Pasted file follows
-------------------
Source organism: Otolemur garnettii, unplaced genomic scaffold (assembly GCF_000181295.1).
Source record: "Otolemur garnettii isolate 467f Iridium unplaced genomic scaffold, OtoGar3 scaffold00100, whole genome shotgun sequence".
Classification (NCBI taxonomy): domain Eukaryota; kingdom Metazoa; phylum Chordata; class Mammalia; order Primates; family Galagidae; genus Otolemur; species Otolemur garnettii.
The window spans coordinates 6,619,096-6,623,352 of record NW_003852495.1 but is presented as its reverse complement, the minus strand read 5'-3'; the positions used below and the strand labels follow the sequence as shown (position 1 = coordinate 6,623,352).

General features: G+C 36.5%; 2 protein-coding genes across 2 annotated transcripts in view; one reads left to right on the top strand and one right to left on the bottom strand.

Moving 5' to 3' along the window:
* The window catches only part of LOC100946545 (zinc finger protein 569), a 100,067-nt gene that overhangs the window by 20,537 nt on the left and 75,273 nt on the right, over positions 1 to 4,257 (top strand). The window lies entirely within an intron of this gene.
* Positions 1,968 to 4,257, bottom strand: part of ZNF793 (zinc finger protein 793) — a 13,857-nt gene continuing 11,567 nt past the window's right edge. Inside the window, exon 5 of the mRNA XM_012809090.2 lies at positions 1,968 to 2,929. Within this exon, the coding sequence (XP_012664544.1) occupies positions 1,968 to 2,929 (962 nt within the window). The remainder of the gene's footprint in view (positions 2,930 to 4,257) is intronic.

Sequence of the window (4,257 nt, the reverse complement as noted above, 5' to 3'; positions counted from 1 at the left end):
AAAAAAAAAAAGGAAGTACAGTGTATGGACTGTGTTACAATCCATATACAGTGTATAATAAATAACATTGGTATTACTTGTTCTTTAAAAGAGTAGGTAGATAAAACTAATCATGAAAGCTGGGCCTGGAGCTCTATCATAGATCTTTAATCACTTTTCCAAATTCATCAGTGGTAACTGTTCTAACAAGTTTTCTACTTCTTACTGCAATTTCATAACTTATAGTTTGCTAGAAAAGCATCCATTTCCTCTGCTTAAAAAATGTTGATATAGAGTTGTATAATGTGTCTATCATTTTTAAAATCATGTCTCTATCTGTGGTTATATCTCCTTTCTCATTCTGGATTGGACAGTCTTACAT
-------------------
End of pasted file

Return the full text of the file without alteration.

Source organism: Otolemur garnettii, unplaced genomic scaffold (assembly GCF_000181295.1).
Source record: "Otolemur garnettii isolate 467f Iridium unplaced genomic scaffold, OtoGar3 scaffold00100, whole genome shotgun sequence".
Classification (NCBI taxonomy): domain Eukaryota; kingdom Metazoa; phylum Chordata; class Mammalia; order Primates; family Galagidae; genus Otolemur; species Otolemur garnettii.
The window spans coordinates 6,619,096-6,623,352 of record NW_003852495.1 but is presented as its reverse complement, the minus strand read 5'-3'; the positions used below and the strand labels follow the sequence as shown (position 1 = coordinate 6,623,352).

General features: G+C 36.5%; 2 protein-coding genes across 2 annotated transcripts in view; one reads left to right on the top strand and one right to left on the bottom strand.

Moving 5' to 3' along the window:
* The window catches only part of LOC100946545 (zinc finger protein 569), a 100,067-nt gene that overhangs the window by 20,537 nt on the left and 75,273 nt on the right, over positions 1 to 4,257 (top strand). The window lies entirely within an intron of this gene.
* Positions 1,968 to 4,257, bottom strand: part of ZNF793 (zinc finger protein 793) — a 13,857-nt gene continuing 11,567 nt past the window's right edge. Inside the window, exon 5 of the mRNA XM_012809090.2 lies at positions 1,968 to 2,929. Within this exon, the coding sequence (XP_012664544.1) occupies positions 1,968 to 2,929 (962 nt within the window). The remainder of the gene's footprint in view (positions 2,930 to 4,257) is intronic.

Sequence of the window (4,257 nt, the reverse complement as noted above, 5' to 3'; positions counted from 1 at the left end):
AAAAAAAAAAAGGAAGTACAGTGTATGGACTGTGTTACAATCCATATACAGTGTATAATAAATAACATTGGTATTACTTGTTCTTTAAAAGAGTAGGTAGATAAAACTAATCATGAAAGCTGGGCCTGGAGCTCTATCATAGATCTTTAATCACTTTTCCAAATTCATCAGTGGTAACTGTTCTAACAAGTTTTCTACTTCTTACTGCAATTTCATAACTTATAGTTTGCTAGAAAAGCATCCATTTCCTCTGCTTAAAAAATGTTGATATAGAGTTGTATAATGTGTCTATCATTTTTAAAATCATGTCTCTATCTGTGGTTATATCTCCTTTCTCATTCTGGATTGGACAGTCTTACAT